It is this sole remaining nuclear spin that lies at the heart of these approaches. Because of their small size (femtometer scale) and their small magnetic moments, nuclear spins are much more isolated than electron spins and have correspondingly longer coherence times, which has led to them being recognized as ideal systems in which to store quantum information (7, 1012). In the two experiments described in this issue, a nuclear spin is coupled to an electron qubit via the hyperfine interaction (see the figure). Using careful control sequences, the quantum state of the electron qubit can be transferred to the nuclear spin, stored there for some time, and then transferred back again (12) or read out directly. Maurer et al. used a 13C nucleus ∼1.7 nm from the NV center, whereas Steger et al. used a 31P nucleus and its very own donor electron spin. In both cases, dynamic decoupling sequences, which manipulate the nuclear spins in an acrobatic fashion to compensate environmental fluctuations, were used to remove the impact of the trace amounts of remaining impurities.

Quantum memory must be isolated from the outside world as much as possible. Thus, the hyperfine interaction used for the quantum states transfer seems a glaring problem. Indeed, both the quantum memories reported here are limited by spin-flip relaxation time (T1) of the electron qubit (which is much longer in silicon than in diamond), mediated by the hyperfine interaction. However, this interaction is needed only for the transfer of quantum information in and out of the memory, and Maurer et al. present an elegant method for controlling this interaction by optically exciting the electron into a state that has no spin, and no hyperfine coupling, to the nuclear memory. This method allowed them to extend the lifetime of their quantum memory by nearly two orders of magnitude, to ∼1 s. Recently, Dreher et al. (13) demonstrated that this approach can also be effective in extending the coherence of Si:P-based qubits by optically ionizing the 31P donor.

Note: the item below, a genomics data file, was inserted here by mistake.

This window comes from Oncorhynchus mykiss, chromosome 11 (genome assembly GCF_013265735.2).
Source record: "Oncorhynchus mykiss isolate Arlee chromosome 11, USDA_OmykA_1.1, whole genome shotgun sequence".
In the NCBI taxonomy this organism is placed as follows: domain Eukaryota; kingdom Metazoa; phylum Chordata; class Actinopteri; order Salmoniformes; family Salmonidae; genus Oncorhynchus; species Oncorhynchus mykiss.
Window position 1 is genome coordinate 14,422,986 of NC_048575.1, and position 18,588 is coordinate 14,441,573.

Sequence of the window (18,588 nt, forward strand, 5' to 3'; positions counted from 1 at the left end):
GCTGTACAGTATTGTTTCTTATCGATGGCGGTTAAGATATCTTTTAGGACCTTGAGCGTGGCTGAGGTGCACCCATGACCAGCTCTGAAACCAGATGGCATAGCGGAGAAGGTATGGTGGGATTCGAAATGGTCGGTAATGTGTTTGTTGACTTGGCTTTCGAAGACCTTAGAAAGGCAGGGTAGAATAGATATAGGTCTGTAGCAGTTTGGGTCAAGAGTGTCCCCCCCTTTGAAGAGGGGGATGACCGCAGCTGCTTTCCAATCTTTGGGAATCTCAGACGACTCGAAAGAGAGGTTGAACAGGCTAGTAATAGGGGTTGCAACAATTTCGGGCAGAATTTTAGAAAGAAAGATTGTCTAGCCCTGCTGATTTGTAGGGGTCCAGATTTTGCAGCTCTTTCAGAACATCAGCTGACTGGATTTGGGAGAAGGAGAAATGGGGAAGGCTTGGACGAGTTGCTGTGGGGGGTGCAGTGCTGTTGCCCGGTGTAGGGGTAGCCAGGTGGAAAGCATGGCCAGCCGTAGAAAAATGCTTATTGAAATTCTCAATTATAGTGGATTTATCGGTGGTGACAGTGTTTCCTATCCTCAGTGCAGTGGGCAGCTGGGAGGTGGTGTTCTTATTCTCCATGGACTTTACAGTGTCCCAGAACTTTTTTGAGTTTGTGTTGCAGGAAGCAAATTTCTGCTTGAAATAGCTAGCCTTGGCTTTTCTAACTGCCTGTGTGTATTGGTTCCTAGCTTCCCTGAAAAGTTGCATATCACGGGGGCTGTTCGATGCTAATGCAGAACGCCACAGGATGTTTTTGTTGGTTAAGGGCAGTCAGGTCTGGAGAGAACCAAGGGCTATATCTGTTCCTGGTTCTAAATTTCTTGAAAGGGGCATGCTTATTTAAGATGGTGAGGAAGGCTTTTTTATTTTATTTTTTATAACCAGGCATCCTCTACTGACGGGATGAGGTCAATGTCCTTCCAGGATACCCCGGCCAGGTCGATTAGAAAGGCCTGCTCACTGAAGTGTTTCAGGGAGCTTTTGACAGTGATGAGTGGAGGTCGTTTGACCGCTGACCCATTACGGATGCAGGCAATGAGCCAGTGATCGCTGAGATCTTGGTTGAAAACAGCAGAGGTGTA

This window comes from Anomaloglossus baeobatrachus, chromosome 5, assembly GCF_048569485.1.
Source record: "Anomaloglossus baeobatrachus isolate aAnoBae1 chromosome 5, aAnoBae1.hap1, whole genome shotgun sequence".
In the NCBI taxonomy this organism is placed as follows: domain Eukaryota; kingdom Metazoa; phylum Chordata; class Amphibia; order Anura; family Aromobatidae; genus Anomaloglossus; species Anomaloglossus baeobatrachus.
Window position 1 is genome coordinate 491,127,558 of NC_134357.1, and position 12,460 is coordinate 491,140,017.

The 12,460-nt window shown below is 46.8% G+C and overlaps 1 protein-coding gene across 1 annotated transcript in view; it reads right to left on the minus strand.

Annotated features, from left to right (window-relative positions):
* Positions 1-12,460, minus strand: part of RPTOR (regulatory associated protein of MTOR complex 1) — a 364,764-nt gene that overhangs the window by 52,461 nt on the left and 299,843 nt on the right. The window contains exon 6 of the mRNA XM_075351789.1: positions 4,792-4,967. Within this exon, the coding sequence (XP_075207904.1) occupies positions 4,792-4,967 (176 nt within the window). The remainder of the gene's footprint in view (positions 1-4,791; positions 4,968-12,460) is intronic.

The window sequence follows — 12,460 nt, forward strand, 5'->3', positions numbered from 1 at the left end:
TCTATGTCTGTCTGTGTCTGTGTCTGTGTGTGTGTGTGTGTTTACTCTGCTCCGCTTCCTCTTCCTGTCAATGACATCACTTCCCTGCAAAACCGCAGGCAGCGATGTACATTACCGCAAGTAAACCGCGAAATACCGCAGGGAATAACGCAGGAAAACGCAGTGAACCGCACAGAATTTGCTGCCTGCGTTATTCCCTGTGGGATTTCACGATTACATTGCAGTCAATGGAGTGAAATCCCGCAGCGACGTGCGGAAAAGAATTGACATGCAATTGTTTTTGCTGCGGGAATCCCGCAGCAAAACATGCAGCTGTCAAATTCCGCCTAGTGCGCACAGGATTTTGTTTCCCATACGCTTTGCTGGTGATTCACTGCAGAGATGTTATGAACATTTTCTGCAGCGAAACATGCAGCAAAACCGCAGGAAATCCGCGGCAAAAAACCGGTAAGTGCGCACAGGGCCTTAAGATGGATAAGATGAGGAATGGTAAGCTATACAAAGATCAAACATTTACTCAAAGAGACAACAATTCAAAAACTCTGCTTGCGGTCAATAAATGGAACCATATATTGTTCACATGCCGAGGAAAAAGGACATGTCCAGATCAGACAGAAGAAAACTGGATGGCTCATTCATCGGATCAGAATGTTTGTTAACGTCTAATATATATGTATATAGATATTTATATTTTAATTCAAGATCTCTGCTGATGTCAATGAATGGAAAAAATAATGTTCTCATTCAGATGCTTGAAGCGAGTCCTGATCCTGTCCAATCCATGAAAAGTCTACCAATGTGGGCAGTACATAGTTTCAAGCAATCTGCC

So, in the end, how good are these memories? With isotopic purification and dynamic decoupling, quantum states were stored in a 31P ensemble for more than 3 min [compared with ion trap lifetimes in the second-to-minute range (3)]. This remarkable achievement advances nuclear spins in silicon as one of the most coherent systems in nature. It will be interesting to see if this time scale can be maintained when the infrastructure necessary for single-donor readout is incorporated near a single nuclear spin.

The 13C-based nuclear memory, with a storage time of 1.4 s, might seem less impressive, but such an opinion would vastly undervalue this result, which is observed at room temperature and on a single quantum system. Indeed, with the ability to entangle NV centers and photons (14), and progress toward entangling distant NV centers (15), the availability of an isolated, long-lived nuclear-spin quantum memory represents an important advance for this technology. Maurer et al. conclude on an extremely optimistic note, estimating (quite rigorously) that improvements to the isotopic purity of diamond, the hyperfine decoupling, and the dynamic decoupling may result in quantum storage times exceeding 1 day. Such long-lived quantum systems could disruptively change the way we think of information security. Quantum-secured tokens could prevent credit-card skimming or be incorporated into provably unforgeable identity cards.

Solid-state nuclear-spin quantum memory is progressing rapidly, and the two studies described here show that it may well be the most effective way to store quantum information. The demonstration of quantum coherence lasting for time scales relevant to real-world conditions holds promise for as yet unimagined quantum-enabled technology becoming as ubiquitous as classical electronics are today.


View Abstract

Stay Connected to Science

Navigate This Article